Jump directly to the Content

Pastor, Church & LawMember access only

by Richard R. Hammar, J.D., LL.M., CPA

Church Records

§ 3.08.11
Key point 3-08.11. The clergy-penitent privilege applies to confidential communications by counselees while seeking spiritual advice from clergy. As a result, it does not apply to church records, with the possible exception of written notes kept by clergy of communications covered by the clergy-penitent privilege.

What if your church were served with a subpoena demanding that various financial records, membership records, and a pastor's counseling notes be turned over to an attorney? How would you react? Many church leaders consider such demands to be inappropriate, and resist turning over internal church records. Is this a legally appropriate response? Does the law exempt churches from having to turn over internal church records in response to a subpoena? These are important questions for which there has been little direction from the courts.

One of the leading cases is a decision by ...

Join now to access this member-only content

Become a Member

Already a member? for full access.

Table of Contents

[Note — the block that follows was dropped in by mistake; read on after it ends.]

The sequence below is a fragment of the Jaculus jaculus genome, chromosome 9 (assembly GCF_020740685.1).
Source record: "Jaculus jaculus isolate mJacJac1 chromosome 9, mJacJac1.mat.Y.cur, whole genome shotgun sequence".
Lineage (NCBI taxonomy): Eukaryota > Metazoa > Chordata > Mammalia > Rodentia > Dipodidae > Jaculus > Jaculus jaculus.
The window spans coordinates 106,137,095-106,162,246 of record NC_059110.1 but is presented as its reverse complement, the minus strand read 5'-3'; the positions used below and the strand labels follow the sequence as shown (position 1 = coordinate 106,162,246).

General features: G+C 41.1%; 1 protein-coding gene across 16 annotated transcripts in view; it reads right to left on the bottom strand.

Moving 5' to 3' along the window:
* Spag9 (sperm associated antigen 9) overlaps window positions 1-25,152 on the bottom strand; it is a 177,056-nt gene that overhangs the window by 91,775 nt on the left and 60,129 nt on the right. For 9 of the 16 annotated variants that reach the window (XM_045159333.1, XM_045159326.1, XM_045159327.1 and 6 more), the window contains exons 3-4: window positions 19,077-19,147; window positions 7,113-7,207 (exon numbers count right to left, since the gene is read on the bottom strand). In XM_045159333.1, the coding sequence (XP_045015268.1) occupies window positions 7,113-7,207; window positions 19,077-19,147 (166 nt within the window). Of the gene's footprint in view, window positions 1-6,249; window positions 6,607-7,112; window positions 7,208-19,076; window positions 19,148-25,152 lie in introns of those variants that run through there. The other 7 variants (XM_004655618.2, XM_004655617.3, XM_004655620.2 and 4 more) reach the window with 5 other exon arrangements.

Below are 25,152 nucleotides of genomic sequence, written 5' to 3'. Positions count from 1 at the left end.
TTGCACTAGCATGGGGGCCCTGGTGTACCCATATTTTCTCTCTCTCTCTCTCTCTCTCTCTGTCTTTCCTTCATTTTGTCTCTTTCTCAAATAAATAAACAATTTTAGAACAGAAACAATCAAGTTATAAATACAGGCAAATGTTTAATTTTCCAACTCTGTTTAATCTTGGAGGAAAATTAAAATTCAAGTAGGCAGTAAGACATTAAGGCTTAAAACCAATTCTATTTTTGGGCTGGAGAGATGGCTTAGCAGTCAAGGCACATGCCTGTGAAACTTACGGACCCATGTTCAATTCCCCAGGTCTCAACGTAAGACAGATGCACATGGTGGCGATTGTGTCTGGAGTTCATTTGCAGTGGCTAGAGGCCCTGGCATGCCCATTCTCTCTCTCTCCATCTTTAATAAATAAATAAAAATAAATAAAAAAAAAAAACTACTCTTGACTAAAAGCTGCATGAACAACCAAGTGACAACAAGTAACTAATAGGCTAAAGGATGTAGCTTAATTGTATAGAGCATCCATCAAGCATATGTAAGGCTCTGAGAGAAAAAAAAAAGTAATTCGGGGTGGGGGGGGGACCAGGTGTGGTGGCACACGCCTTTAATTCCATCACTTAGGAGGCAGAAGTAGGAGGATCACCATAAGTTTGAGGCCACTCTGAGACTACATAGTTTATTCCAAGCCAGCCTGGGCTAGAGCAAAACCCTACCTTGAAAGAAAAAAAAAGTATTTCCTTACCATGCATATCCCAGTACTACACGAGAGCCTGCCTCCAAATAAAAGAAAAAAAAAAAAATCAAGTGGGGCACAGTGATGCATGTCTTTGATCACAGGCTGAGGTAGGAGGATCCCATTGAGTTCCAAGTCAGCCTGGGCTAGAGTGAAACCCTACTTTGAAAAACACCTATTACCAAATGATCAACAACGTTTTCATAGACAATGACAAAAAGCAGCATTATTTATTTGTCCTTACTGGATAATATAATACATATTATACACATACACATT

This content is designed to provide accurate and authoritative information in regard to the subject matter covered. It is sold with the understanding that the publisher is not engaged in rendering legal, accounting, or other professional service. If legal advice or other expert assistance is required, the services of a competent professional person should be sought. "From a Declaration of Principles jointly adopted by a Committee of the American Bar Association and a Committee of Publishers and Associations." Due to the nature of the U.S. legal system, laws and regulations constantly change. The editors encourage readers to carefully search the site for all content related to the topic of interest and consult qualified local counsel to verify the status of specific statutes, laws, regulations, and precedential court holdings.